The underlayment is then laid in a row, with each layer being overlapping the last one by about 6 inches. This ensures that there is no space for water to seep under the shingles and ruin your roof. The underlayment is typically made from cork, rubber, foam, or a combination of these materials and is available in various thicknesses.
The most common form of underlayment is foam, which offers a variety of benefits such as sound reduction, mold and mildew protection, and a vapor barrier. It is very cost effective and comes in varying sizes to accommodate different floors and home styles. Another type of underlayment is wood, which is very durable and offers moisture protection. It also comes in a range of insulating and noise-canceling options, including what’s known as 3 in 1 underlayment.
Shingles are the most visible part of your roof, and they are also a vital part of your roofing system. They shed water from your roof in a step-like fashion to prevent it from getting into your home. In addition, they protect your roof from the elements.
There are several types of shingles available, and each has its own unique benefits. For example, some shingle colors can save you money on energy bills. Light-colored shingles reflect heat rather than absorb it, which lowers your roof’s temperature and allows your air conditioner to work more efficiently. Dark shingles, on the other hand, can raise your roof’s temperature and make it harder for your air conditioner to cool the house.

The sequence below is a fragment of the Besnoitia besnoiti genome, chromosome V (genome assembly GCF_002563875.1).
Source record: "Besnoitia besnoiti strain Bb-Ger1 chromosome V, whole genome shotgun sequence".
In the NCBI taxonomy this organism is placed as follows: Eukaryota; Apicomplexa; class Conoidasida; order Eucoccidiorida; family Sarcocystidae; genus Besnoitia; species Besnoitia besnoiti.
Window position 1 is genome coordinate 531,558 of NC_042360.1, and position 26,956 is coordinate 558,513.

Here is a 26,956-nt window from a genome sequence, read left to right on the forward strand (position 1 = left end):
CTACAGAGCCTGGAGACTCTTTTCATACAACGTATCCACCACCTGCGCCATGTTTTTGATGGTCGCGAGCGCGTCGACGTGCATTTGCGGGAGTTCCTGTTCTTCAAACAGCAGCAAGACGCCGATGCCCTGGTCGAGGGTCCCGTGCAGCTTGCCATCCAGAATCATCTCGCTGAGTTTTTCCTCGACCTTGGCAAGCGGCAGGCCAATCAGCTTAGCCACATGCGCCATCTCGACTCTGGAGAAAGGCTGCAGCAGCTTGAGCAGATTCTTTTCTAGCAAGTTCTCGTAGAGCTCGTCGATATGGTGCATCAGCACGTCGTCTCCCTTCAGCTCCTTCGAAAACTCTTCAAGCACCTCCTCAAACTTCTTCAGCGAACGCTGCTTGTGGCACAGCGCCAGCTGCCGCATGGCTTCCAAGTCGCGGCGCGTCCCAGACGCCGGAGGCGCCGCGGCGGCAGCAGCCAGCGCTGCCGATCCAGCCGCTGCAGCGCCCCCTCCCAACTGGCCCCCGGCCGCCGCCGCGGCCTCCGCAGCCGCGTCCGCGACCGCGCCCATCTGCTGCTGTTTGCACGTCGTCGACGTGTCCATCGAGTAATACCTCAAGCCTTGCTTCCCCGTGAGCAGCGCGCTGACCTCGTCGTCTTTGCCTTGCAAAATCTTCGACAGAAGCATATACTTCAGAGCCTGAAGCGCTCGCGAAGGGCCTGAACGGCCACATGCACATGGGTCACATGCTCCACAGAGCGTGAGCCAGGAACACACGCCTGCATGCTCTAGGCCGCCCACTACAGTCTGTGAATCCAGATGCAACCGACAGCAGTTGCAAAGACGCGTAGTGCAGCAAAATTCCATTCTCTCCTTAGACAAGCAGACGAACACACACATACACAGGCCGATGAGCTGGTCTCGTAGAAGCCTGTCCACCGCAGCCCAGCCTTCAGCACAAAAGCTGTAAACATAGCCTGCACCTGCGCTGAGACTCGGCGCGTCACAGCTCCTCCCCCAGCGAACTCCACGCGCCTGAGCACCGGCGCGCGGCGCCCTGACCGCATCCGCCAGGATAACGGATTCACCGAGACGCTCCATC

Asphalt shingles are the most popular choice for home roofing, and 3-tab shingles are a common option for homeowners who are looking to get an inexpensive roof that still provides decent protection. Other options include architectural shingles, which are designed to look like high-end roofing materials. They are more expensive than 3-tab shingles but have an impressive lifespan that can exceed 30 years.
Other shingles are made from natural materials like wood, slate or clay. Those roofing materials require special installation techniques and tend to be more costly than asphalt shingles.
Flashing is a roll of metal that’s designed to seal the places where two surfaces meet on a roof. The purpose is to prevent water leaks that can lead to rot, mold and mildew. It’s an important part of any roofing job.
There are different types of flashing to suit a variety of situations. For example, step flashing is often used around protrusions on a roof, such as chimneys and dormers. It’s also commonly installed on the edges of a roof, including gables, eaves and ridges. Other types of flashing include ridge cap, valley and pipe flashing.
Roof flashing is also used in specialty situations, such as the area where differing roof slopes meet and form a V-shaped valley. Because the valley collects so much water, it needs extra protection against moisture damage. Valley flashing can be hidden under shingles, or it can be left exposed like an “apron” to help keep rainwater from seeping into the home.
Roof flashing also includes corner flashing, which is used to protect the corners of a roof where it meets walls or other structures. You can make this kind of flashing yourself with a pair of tin snips or buy pre-bent pieces of flashing. It’s important to install this flashing properly to ensure it is effective. Long pieces of flashing can have trouble flexing with changing exterior temperatures, so they should be anchored to the wood joists with nails or screws to provide maximum protection.
Sealing the roof involves several processes. To begin, the self-sealing adhesive strip on a starter course (first row) of shingles is applied to protect the underlayment. This strip also fills in the gaps between cutouts of three-tab shingles and creates a barrier against water intrusion. All penetrations – including sewer vents, curve vents for bathrooms and kitchen ranges, and more – will be sealed with a bead of roofing cement to prevent water from entering the home through these openings. We will also waterproof the valleys – the areas where slopes meet in “V” angles. This includes using specialized methods for this very important step in roofing installation